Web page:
- The Washington Times - Tuesday, December 25, 2001

Faster than a Yehudi Menuhin cadenza, criminal justice gallops from a procedural oasis to a wasteland between trial and sentencing. During trial, a defendant enjoys a queenly array of procedural safeguards pedestaled on our moral conviction that enabling some of the guilty to go free is preferable to risking conviction of the innocent: the right to jury trial and unanimity with jurors a cross section of community peers; proof beyond a reasonable doubt; the right to confront accusers and to call exculpatory witnesses; and the right against compulsory self-incrimination.

Sentencing, in stunning contrast, characteristically witnesses law in freestyle. Judges routinely make findings of fact by a preponderance of shaky evidence that escapes a defendant's cross-examination. Those facts are then employed to transform punishments from mild to Rhadamanthine. For instance, federal judges entrusted with sentencing pursuant to sentencing guidelines regularly find defendants guilty of the crimes of perjury or obstruction of justice in summary proceedings to enhance punishments above statutory baselines.

The arresting incongruence between the opulence of safeguards during trial but a penury during sentencing occasioned the Supreme Court's decision last week to review the ruling of the 4th U.S. Circuit Court of Appeals in William J. Harris vs. United States.

The federal criminal code prohibits carrying a firearm in connection with a drug trafficking offense. Further, if the firearm is “brandished,” a minimum prison term of seven years is mandated. Harris was indicted, tried and convicted beyond a reasonable doubt of the code crime. At sentencing, the judge determined that Harris was also guilty of “brandishing” a gun, and thus saddled him with the mandatory minimum prison term. The court of appeals denied that the judge's finding violated the defendant's constitutional rights to a jury trial and proof beyond a reasonable doubt. The Supreme Court has agreed to review those twin issues.

The stage was set for the Harris case by the Supreme Court itself in Apprendi vs. New Jersey (2000). There, a razor-thin 5-4 majority held that any fact, other than a prior conviction, that increases a legislatively prescribed maximum punishment to which a defendant can be exposed must be found by a jury and proven beyond a reasonable doubt. In Apprendi, for example, New Jersey statutes capped punishment for possessing a firearm with an unlawful purpose at 10 years in prison. But the cap could be doubled if a judge found by a preponderance of the evidence that the defendant was also guilty of a hate crime, i.e., inspired to intimidate an individual or group because of race, color, sex, handicap, religion, sexual orientation or ethnicity. Justice John Paul Stevens, writing for the majority, declared the post-trial hate crime accusation tantamount to a new criminal charge that unconstitutionally circumvented a defendant's jury trial and due process rights if determined by a judge and without proof beyond reasonable doubt. The post-trial proceeding was akin to a jury conviction for petty larceny followed by a hearing before a judge who finds grand larceny by a preponderance, including hearsay and other dubious evidence escaping cross-examination, that rockets punishment from probation to long years behind bars.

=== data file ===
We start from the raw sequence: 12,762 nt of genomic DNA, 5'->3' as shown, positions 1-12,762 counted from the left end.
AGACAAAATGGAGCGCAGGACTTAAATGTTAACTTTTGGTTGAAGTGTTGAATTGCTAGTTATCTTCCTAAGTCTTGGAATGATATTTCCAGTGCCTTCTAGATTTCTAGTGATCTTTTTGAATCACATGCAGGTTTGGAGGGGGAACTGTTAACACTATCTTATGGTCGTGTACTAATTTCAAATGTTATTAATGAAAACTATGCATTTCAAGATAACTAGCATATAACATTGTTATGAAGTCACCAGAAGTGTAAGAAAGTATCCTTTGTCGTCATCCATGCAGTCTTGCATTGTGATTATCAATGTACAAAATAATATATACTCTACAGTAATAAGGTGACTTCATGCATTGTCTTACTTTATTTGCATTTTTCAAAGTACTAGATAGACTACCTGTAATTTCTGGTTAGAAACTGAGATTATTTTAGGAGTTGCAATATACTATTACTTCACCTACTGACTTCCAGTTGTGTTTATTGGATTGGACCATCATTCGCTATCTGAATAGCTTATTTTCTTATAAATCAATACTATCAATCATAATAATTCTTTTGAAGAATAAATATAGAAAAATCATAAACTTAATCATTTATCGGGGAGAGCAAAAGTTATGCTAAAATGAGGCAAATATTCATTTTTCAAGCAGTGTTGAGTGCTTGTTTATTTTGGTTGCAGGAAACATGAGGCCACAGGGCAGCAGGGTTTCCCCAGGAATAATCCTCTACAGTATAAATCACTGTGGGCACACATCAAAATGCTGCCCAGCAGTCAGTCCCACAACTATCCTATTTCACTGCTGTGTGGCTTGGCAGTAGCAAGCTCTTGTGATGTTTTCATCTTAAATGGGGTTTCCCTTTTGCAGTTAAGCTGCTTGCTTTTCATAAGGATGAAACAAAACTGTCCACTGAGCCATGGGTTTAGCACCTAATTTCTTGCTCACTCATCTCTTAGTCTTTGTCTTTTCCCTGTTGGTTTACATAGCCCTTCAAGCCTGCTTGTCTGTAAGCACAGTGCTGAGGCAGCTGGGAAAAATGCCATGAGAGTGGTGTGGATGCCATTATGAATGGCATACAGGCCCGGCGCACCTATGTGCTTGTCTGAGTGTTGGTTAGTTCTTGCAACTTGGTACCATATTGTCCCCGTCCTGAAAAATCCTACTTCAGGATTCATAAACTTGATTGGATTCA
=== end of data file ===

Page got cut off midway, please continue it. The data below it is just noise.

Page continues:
Justice Stevens' opinion was no liberal lark. Associate Justices Antonin Scalia and Clarence Thomas penned concurring opinions highly skeptical of penalty enhancements under the federal guidelines.

They are sparked by findings of adverse conduct by a defendant, including crimes uncharged in the indictment and unproven to a jury, made by a judge without trial safeguards, such as the reasonable doubt standard of guilt.

The Scalia-Thomas skepticism seems persuasive. We demand a jury trial and overwhelming proof of guilt in criminal cases to prevent government oppression, persecution or harassment. The twin rights of the defendant operate by requiring each element of a crime to be found by a cross-section of his peers in the vicinage; and, by defining a criminal element as any fact that substantially increases the community stigma or punishment of the misconduct, like raising a crime from a misdemeanor to a felony, or from negligent homicide to first degree murder.

The federal guidelines and sister state sentencing rules, however, bristle with punishment enhancements pivoting on allegations of grave criminal wrongdoing that are tried by judges in proceedings denuded of procedural protections. Take the following vignette. A defendant, indicted and convicted of possessing obscenity, is accused by the prosecutor during sentencing of obstruction of justice. It is charged in affidavits submitted by several neighbors that countless obscene photographs in the car trunk of the accused were burned to hide the crime. The judge believes the affidavits, declares that the defendant's courtroom demeanor and denial of the neighbors' accusations prove a shifty and treacherous character. The judge thus toughens the punishment for obscenity possession from 90 days in jail to five years in prison.

Aren't such sentencing-enhancement hearings new criminal trials traveling incognito? Why shouldn't they command the same constitutional protections for the defendant? And what is the sense of procedurally scrupling over a defendant's guilt or innocence of crime, yet turning procedurally nonchalant over whether the punishment is trivial or harrowing?

Bruce Fein is general counsel for the Center for Law and Accountability, a public-interest law group headquartered in Virginia.

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